Overcoming sales resistance and software marketing
People don't like being sold. They certainly don't like hard-sell, the technique of aggressively trying to close a sale.
Buyers don't like salespeople
Salespeople are not well respected in modern culture. Girard tells us that we have to turn this disadvantage into an advantage.
Many prospects view salespeople as the enemy - the person who's trying to convince them to buy something that they don't need. To avoid being manipulated into buying something, prospects resist the salesperson from the outset.
In my opinion, it's not that much different on the Internet. You have to convince prospects that you're like them, that you and the prospect are on the same side.
Create an environment of trust where prospects believe that you're trying to help them, and you'll close a lot more sales than you will through other approaches.
Girard's solution to this problem in face-to-face selling is to be professional and helpful. If prospects expect you to be pushy, surprise them by being friendly.
Marketing software effectively on the Internet
I believe that the same principle applies to selling on the Internet. If prospects expect to find paragraph after paragraph of claims that you offer the ideal software for every possible situation, then surprise them with an honest, frank discussion of how your software will solve specific problems.
Respect prospects' time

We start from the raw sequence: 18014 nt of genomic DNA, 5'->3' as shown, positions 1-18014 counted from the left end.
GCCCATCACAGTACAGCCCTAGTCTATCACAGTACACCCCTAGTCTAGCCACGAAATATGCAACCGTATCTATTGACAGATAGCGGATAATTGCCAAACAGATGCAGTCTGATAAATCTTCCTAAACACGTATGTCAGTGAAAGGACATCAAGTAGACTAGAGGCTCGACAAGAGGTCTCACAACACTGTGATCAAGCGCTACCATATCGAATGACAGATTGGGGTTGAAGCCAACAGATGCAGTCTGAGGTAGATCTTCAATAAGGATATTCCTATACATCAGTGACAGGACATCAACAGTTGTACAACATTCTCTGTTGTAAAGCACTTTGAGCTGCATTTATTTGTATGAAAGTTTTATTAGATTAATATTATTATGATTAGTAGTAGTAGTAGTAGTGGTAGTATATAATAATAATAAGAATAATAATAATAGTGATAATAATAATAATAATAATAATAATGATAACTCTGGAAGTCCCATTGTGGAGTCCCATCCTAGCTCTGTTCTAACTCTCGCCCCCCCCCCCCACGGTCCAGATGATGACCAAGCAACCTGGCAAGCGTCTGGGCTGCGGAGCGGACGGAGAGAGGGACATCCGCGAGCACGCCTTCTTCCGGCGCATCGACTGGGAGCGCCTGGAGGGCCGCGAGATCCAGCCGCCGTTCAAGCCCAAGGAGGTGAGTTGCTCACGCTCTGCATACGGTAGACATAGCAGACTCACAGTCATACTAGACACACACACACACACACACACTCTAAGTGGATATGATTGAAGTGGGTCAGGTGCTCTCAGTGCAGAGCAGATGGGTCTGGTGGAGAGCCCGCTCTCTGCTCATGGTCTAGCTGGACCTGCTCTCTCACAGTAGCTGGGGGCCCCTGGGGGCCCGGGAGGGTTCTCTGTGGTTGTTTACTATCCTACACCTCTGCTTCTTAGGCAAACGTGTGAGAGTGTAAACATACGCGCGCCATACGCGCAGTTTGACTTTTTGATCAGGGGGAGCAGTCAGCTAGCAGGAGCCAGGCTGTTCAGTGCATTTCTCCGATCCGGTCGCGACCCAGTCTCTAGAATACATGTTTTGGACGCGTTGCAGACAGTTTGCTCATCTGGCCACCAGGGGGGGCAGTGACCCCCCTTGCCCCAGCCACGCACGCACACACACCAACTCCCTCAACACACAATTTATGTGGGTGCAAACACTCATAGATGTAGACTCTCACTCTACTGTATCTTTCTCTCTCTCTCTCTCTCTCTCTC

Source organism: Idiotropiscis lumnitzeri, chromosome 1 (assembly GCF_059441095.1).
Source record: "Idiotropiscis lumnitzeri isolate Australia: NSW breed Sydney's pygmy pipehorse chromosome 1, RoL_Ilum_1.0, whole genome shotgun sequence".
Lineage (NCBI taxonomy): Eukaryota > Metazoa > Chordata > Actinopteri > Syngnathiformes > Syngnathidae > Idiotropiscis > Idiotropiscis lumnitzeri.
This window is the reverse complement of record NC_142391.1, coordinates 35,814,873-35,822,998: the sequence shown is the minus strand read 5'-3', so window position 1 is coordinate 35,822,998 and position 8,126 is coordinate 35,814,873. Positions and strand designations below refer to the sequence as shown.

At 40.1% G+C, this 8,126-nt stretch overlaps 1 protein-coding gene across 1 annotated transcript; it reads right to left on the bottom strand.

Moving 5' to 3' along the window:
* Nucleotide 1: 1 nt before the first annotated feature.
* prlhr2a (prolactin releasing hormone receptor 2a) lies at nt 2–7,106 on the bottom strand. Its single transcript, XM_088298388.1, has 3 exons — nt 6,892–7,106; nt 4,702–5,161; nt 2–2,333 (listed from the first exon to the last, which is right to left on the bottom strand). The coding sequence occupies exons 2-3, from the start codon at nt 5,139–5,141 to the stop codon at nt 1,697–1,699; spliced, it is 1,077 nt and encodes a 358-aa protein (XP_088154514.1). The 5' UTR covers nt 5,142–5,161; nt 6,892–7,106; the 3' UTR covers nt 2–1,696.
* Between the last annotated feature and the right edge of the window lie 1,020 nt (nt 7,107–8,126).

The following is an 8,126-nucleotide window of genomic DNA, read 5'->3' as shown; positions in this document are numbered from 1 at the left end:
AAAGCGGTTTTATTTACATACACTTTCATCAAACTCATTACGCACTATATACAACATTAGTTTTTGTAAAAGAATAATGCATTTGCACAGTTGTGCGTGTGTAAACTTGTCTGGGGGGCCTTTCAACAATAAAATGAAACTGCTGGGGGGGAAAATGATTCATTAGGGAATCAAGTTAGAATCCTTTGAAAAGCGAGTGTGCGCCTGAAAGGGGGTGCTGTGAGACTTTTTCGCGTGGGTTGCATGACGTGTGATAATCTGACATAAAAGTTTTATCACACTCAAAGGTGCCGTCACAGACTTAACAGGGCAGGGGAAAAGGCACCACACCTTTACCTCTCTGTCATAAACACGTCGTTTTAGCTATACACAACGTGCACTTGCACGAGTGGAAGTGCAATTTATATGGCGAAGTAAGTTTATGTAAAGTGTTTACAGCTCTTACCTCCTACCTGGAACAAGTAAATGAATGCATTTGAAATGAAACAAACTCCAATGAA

Time is valuable - both your time and your prospects' time. Respect their time, and you'll sell more product. For software developers, this means that you have to write tight sales copy. And have a website with an intuitive navigation regimen.
Software marketing and a positive attitude
Girard says that most salespeople are negative. They don't expect to close the sale. By contrast, Girard believes that each person who walks into his showroom is there because of a desire to buy a car.
Similarly, I'm guessing that he would urge developers to create a website that assumes that people want to buy the solution that you're offering. Too many developers try to hide the price of their software, thinking that they have to hook the prospect on its benefits before they discuss price. This might not be the best way to sell your software.
Software buyers like to say "yes"
Finally, Girard tells us that people don't like to say "no". Ask for the sale. Get people to take action and buy. Again, include a call to action at the end of every sales presentation. Ask for the sale.
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